Helena Fitzgerald

  • culture February 28, 2019

    Mother Winter by Sophia Shalmiyev

    Partway through Sophia Shalmiyev’s new memoir, Mother Winter, the author returns to Russia in an attempt to find her mother, a woman who has been absent most of her life. Shalmiyev imagines that the journey will be beautiful: “I would book the trip during the famous white nights in June, when the bridges part over the canals and it is dusk at four in the morning, the city actually not being able to sleep so people become possessed; they make out on every corner and leave their spouses for anyone who winks at them. I wanted my three-note, sleepy, leveled and depressed but loyal boyfriend to wake

  • Lose Your Illusions

    Heather Havrilesky began her writing career in the early days of the internet, first as a columnist at Suck.com and then as a television critic for Salon.com. She has since built an extensive body of work examining American culture’s most insidious messages, perhaps most famously in her popular advice column, “Ask Polly,” in which she helps readers navigate alienation in an era of seemingly endless choice, the false narratives of American success, and the hard work of sustaining meaningful human connection. In her new essay collection, What If This Were Enough? (Doubleday, $26), Havrilesky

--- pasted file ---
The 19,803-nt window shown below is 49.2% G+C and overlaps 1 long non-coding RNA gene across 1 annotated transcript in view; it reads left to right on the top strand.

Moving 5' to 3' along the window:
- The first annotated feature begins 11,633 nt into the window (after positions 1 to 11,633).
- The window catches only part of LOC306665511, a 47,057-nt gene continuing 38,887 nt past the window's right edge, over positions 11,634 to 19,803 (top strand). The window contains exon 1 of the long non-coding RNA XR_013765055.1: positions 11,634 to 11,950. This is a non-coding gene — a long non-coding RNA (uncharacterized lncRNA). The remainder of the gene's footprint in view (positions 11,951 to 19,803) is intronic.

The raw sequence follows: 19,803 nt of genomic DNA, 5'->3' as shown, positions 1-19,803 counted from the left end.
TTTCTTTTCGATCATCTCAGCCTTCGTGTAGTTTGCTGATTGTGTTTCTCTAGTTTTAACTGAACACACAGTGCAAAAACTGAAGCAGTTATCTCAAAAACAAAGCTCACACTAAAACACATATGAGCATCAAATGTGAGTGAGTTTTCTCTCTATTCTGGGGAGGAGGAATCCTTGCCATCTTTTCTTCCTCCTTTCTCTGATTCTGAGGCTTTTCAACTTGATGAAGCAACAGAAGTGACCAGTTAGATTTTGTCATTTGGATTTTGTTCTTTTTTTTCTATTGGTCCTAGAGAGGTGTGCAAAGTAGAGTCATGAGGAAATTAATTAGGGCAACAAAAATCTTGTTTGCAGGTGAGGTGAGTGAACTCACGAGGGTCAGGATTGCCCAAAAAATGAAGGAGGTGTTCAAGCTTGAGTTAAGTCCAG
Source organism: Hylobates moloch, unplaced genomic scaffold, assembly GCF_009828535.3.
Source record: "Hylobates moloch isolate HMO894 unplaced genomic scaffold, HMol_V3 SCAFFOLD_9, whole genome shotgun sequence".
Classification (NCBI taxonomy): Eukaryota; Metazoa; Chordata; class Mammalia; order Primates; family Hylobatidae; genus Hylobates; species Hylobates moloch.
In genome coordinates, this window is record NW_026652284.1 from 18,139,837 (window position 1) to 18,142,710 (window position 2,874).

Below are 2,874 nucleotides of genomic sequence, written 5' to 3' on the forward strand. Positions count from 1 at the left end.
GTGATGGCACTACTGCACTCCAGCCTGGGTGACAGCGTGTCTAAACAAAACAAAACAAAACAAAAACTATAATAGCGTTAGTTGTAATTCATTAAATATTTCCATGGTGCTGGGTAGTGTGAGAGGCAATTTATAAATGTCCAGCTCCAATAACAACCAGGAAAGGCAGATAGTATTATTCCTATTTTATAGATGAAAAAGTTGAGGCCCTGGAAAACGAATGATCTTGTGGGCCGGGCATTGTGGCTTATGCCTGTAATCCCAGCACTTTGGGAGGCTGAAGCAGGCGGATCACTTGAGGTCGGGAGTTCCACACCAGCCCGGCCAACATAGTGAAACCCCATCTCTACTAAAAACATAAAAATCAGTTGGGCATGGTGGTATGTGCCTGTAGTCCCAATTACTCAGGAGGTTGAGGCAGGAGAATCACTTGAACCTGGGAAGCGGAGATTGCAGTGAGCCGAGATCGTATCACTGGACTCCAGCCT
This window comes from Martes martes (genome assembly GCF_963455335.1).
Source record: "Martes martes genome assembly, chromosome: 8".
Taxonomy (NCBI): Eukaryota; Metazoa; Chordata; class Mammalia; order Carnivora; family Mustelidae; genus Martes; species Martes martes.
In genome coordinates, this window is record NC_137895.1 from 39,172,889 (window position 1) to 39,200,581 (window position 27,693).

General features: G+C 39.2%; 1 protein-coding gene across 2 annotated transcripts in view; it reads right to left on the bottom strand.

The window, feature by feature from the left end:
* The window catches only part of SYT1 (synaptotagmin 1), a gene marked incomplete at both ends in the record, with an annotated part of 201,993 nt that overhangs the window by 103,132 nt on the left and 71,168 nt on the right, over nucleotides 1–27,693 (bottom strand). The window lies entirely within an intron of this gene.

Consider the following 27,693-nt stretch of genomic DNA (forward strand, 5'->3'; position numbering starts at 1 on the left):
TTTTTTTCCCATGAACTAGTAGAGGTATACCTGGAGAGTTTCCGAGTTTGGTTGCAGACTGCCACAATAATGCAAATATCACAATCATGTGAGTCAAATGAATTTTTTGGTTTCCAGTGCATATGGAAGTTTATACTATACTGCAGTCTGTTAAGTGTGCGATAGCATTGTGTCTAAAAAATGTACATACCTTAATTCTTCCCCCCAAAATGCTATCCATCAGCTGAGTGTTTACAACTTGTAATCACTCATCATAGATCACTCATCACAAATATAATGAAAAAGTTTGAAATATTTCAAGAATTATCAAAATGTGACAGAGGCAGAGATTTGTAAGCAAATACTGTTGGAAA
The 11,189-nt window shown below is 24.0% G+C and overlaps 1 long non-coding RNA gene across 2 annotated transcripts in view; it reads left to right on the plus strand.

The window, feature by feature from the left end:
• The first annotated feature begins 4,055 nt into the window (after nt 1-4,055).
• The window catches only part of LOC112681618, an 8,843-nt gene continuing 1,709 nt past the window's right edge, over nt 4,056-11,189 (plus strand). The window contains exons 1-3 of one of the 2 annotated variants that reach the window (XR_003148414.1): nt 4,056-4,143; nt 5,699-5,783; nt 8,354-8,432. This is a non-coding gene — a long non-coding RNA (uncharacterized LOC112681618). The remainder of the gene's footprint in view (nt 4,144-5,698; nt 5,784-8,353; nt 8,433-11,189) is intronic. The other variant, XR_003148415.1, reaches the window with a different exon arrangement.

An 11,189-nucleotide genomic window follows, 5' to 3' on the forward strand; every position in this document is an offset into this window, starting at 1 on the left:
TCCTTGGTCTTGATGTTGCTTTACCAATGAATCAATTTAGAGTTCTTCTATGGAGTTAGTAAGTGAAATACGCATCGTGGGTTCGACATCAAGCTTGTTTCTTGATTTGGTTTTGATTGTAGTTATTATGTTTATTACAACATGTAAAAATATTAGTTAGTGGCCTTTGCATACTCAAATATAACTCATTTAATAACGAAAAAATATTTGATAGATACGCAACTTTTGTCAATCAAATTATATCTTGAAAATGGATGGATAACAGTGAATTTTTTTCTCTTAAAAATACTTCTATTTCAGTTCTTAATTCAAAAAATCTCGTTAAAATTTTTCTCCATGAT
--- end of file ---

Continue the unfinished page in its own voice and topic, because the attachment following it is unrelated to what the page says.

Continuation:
• Songs of Inexperience

    Zines are pretty much over; you can tell because people are nostalgic for them. In Jessica Hopper’s new book, Night Moves, a memoir of her younger years in Chicago’s Wicker Park neighborhood, she describes a trip to Kinko’s to Xerox early issues of her zine, Hit It or Quit It, for reissue:

    On the way home, I stopped and picked up the Reader with my first piece in it. I was carrying these two stacks into the house when I realized they were the exact bookends of my writing life. The little fanzine I brought to the Uptown Kinkos in Minneapolis in 1991, because